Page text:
Friday, 23 July 2010

Everything's Rosy

With seawatching poor this morning according to the early morning advance watch I headed for the beach instead to try and use the sunshine for some photography and perhaps eke out a Roseate Tern or two for the self-found list. As the tide turned I was watching a small group of terns on nearby rocks, a couple of young Sandwich Tern and one each of adult Arctic & Common. After about forty minutes another tern joined them and spent about ten minutes preening. Getting close with no cover is not really an option so I settled for good views through the scope, a record shot in the camera, wet toes and cramp.


A small selection of waders added  interest, mainly Sanderling on the turn plumage wise, with the odd ginger Dunlin lurking. A few Turnstone, Redshank and Ringed Plover along with c100 Golden Plover. Most of the waders dozed in the sun, perhaps taking it easy after a long journey.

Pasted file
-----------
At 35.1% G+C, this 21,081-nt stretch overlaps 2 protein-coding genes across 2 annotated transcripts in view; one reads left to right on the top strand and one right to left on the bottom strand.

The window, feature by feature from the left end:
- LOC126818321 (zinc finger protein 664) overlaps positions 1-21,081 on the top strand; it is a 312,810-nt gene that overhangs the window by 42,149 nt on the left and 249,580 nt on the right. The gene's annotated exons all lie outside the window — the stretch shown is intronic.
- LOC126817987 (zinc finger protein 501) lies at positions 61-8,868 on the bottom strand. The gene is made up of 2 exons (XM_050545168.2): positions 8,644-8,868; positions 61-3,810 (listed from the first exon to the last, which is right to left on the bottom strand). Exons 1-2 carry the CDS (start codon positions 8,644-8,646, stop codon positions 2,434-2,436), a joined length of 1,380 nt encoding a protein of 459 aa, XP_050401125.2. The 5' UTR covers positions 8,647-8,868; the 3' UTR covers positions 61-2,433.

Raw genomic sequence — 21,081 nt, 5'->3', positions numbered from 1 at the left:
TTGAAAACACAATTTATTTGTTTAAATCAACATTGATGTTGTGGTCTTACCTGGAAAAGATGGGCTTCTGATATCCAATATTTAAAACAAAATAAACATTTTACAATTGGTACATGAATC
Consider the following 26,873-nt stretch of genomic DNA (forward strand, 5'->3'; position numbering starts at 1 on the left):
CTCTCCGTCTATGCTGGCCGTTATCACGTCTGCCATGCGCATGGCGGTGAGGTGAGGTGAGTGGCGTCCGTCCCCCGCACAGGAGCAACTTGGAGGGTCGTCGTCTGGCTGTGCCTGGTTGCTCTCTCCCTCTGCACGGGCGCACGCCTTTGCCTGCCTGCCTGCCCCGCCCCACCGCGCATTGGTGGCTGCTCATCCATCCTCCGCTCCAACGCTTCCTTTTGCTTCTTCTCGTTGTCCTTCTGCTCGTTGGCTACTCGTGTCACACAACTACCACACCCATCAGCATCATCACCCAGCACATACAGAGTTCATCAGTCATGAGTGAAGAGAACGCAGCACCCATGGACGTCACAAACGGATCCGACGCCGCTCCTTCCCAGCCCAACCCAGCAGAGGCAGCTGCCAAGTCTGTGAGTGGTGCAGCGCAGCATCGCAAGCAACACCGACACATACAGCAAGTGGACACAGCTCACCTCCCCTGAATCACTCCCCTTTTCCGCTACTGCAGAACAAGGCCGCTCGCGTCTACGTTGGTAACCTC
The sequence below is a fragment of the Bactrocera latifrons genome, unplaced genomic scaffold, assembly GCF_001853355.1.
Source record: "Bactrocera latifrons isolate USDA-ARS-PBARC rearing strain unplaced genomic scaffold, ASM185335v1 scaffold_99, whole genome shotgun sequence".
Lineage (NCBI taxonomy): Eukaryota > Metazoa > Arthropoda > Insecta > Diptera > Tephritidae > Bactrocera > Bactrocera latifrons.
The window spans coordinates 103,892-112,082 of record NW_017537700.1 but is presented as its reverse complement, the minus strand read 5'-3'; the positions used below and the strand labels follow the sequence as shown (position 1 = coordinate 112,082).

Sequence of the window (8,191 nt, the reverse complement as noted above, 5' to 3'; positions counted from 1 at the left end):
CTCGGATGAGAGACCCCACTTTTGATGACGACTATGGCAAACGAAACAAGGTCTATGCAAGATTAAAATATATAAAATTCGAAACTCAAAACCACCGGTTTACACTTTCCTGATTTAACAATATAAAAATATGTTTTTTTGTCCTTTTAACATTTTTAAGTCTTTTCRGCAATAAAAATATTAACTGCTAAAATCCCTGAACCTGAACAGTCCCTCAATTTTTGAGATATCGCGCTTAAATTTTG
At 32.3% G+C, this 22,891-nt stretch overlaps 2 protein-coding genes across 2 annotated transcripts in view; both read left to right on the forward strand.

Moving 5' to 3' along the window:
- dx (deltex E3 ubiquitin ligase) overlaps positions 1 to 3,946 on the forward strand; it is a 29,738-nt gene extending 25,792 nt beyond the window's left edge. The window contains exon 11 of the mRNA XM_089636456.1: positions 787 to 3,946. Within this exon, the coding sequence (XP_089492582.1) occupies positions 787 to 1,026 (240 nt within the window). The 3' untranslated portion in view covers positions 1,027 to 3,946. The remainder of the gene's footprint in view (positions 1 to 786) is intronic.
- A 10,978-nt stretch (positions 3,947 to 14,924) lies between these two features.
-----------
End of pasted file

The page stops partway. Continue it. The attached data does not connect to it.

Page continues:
I moved on to Newbiggin south beach and found 13 Mediterranean Gull this morning, interesting that there wasn't a juvenile amongst them. I went back after an hour's seawatch tonight, the gulls were all jammed at the north end of the beach as some sort of 'Ironman' type challenge was going on further along the beach. My white balance needs work!



A seawatch from Church Point produced little, another Roseate Tern flew south and 35 Manx Sheawater north, a lone Arctic Skua the only other bird of note.
Water levels have risen again on the Wansbeck after the rain so a couple of Common Sandpiper were the only waders down there. Elsewhere local ponds turned up two Greenshank and two Green Sandpiper this evening.
Next week sees the start of the kids holidays, so expect more 'beach' posts as the kids and I take advantage of (hopefully) good weather and get out and about.

2 comments:

Bob Bushell said...

They are precious pictures Alan.

thedrunkbirder said...

I'd start by dialing in at least -1 underexposure manually. Try a test shot and see if you need a bit more... you can always recover the white from an underexposed shot but rarely the other way round.